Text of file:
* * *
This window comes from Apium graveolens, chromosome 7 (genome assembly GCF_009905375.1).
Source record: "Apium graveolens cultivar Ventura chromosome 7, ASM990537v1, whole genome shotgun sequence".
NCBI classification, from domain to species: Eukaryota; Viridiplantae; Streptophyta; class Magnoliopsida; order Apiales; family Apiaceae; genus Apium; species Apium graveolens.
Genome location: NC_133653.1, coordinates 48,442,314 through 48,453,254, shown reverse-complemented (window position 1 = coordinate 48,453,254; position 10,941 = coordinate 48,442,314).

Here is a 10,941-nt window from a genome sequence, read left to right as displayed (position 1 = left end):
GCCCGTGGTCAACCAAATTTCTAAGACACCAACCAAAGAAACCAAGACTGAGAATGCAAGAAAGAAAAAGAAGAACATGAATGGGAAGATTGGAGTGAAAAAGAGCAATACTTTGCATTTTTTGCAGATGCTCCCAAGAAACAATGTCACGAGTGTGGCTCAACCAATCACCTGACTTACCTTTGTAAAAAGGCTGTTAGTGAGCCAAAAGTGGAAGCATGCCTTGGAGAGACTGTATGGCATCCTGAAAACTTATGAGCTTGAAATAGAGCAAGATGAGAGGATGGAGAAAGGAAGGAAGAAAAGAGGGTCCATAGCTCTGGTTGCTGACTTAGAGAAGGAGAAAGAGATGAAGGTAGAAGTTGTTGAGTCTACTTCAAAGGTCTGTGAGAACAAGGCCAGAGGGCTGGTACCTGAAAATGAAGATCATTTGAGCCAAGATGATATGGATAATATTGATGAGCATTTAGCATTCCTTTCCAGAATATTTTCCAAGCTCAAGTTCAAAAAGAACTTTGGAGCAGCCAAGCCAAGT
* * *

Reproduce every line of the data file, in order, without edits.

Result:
This window comes from Apium graveolens, chromosome 7 (genome assembly GCF_009905375.1).
Source record: "Apium graveolens cultivar Ventura chromosome 7, ASM990537v1, whole genome shotgun sequence".
NCBI classification, from domain to species: Eukaryota; Viridiplantae; Streptophyta; class Magnoliopsida; order Apiales; family Apiaceae; genus Apium; species Apium graveolens.
Genome location: NC_133653.1, coordinates 48,442,314 through 48,453,254, shown reverse-complemented (window position 1 = coordinate 48,453,254; position 10,941 = coordinate 48,442,314).

Here is a 10,941-nt window from a genome sequence, read left to right as displayed (position 1 = left end):
GCCCGTGGTCAACCAAATTTCTAAGACACCAACCAAAGAAACCAAGACTGAGAATGCAAGAAAGAAAAAGAAGAACATGAATGGGAAGATTGGAGTGAAAAAGAGCAATACTTTGCATTTTTTGCAGATGCTCCCAAGAAACAATGTCACGAGTGTGGCTCAACCAATCACCTGACTTACCTTTGTAAAAAGGCTGTTAGTGAGCCAAAAGTGGAAGCATGCCTTGGAGAGACTGTATGGCATCCTGAAAACTTATGAGCTTGAAATAGAGCAAGATGAGAGGATGGAGAAAGGAAGGAAGAAAAGAGGGTCCATAGCTCTGGTTGCTGACTTAGAGAAGGAGAAAGAGATGAAGGTAGAAGTTGTTGAGTCTACTTCAAAGGTCTGTGAGAACAAGGCCAGAGGGCTGGTACCTGAAAATGAAGATCATTTGAGCCAAGATGATATGGATAATATTGATGAGCATTTAGCATTCCTTTCCAGAATATTTTCCAAGCTCAAGTTCAAAAAGAACTTTGGAGCAGCCAAGCCAAGT